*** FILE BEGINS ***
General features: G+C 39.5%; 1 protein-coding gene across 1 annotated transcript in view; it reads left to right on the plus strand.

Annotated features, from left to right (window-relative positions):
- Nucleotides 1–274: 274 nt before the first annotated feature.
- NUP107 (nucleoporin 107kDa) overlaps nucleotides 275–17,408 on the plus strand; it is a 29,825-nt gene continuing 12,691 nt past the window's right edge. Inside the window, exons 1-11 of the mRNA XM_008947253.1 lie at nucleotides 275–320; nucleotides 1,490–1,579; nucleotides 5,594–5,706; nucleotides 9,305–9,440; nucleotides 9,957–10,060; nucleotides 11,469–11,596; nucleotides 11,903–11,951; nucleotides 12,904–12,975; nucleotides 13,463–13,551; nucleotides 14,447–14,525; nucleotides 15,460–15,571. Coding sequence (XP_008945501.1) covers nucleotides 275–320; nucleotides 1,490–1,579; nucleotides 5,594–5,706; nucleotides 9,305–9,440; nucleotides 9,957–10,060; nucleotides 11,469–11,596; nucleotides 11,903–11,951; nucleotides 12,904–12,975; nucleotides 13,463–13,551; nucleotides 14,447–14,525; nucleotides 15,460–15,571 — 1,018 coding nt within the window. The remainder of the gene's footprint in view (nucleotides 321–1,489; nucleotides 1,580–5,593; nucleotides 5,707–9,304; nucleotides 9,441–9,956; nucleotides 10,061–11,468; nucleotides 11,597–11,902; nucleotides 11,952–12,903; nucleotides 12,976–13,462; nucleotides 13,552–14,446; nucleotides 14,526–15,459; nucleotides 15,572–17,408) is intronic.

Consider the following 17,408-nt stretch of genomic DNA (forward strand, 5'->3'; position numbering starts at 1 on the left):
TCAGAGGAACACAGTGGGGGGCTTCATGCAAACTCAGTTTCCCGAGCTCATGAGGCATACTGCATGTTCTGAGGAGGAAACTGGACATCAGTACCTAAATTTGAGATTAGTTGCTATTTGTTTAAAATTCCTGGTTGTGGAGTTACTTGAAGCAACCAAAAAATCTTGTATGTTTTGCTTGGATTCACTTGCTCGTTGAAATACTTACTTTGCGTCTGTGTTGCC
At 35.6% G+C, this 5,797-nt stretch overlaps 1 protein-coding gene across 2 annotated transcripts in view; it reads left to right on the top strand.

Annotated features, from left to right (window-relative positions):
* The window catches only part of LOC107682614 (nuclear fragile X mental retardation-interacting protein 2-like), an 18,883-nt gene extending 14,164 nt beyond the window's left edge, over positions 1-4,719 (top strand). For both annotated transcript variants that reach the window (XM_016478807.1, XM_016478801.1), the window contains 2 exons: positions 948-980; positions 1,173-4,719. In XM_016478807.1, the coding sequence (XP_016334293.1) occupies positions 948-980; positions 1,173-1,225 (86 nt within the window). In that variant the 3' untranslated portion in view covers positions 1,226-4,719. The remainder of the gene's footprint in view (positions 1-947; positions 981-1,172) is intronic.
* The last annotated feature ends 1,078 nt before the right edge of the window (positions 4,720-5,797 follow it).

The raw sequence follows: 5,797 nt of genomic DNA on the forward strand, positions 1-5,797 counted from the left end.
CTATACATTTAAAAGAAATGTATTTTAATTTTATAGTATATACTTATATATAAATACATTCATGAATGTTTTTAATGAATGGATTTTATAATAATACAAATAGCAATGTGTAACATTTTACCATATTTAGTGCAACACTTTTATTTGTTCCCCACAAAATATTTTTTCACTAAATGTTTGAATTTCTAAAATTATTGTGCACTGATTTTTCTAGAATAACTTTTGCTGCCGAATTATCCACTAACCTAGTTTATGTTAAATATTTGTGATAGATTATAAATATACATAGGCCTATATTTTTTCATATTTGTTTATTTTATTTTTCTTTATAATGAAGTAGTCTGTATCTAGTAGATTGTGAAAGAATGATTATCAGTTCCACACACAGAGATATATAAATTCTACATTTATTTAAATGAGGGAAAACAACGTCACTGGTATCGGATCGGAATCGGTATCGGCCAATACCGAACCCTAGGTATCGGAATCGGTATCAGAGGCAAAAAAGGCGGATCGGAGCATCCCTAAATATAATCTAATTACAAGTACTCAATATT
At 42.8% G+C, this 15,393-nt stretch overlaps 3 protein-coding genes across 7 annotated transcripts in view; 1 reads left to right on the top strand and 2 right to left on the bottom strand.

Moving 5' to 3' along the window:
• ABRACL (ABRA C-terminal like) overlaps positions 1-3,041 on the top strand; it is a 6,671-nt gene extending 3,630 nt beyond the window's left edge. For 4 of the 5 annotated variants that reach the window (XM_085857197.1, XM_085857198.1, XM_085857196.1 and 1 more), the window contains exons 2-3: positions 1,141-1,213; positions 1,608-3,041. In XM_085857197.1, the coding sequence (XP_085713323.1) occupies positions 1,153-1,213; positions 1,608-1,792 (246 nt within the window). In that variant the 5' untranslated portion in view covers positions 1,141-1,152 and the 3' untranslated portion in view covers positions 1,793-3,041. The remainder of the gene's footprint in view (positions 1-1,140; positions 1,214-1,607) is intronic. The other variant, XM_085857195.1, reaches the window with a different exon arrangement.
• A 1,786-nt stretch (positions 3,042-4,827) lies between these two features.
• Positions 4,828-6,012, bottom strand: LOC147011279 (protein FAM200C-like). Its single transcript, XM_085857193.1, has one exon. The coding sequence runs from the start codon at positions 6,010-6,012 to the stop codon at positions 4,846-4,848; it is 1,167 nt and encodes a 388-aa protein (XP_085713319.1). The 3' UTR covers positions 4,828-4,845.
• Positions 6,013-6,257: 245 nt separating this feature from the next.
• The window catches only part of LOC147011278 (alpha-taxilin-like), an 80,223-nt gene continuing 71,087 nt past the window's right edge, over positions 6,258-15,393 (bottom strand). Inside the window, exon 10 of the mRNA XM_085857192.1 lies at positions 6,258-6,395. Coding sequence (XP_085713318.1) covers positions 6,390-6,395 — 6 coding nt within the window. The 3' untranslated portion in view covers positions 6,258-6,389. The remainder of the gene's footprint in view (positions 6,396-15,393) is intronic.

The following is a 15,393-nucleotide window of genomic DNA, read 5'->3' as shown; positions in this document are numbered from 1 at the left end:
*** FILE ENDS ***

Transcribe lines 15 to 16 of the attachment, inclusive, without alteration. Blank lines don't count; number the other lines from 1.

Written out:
• ABRACL (ABRA C-terminal like) overlaps positions 1-3,041 on the top strand; it is a 6,671-nt gene extending 3,630 nt beyond the window's left edge. For 4 of the 5 annotated variants that reach the window (XM_085857197.1, XM_085857198.1, XM_085857196.1 and 1 more), the window contains exons 2-3: positions 1,141-1,213; positions 1,608-3,041. In XM_085857197.1, the coding sequence (XP_085713323.1) occupies positions 1,153-1,213; positions 1,608-1,792 (246 nt within the window). In that variant the 5' untranslated portion in view covers positions 1,141-1,152 and the 3' untranslated portion in view covers positions 1,793-3,041. The remainder of the gene's footprint in view (positions 1-1,140; positions 1,214-1,607) is intronic. The other variant, XM_085857195.1, reaches the window with a different exon arrangement.
• A 1,786-nt stretch (positions 3,042-4,827) lies between these two features.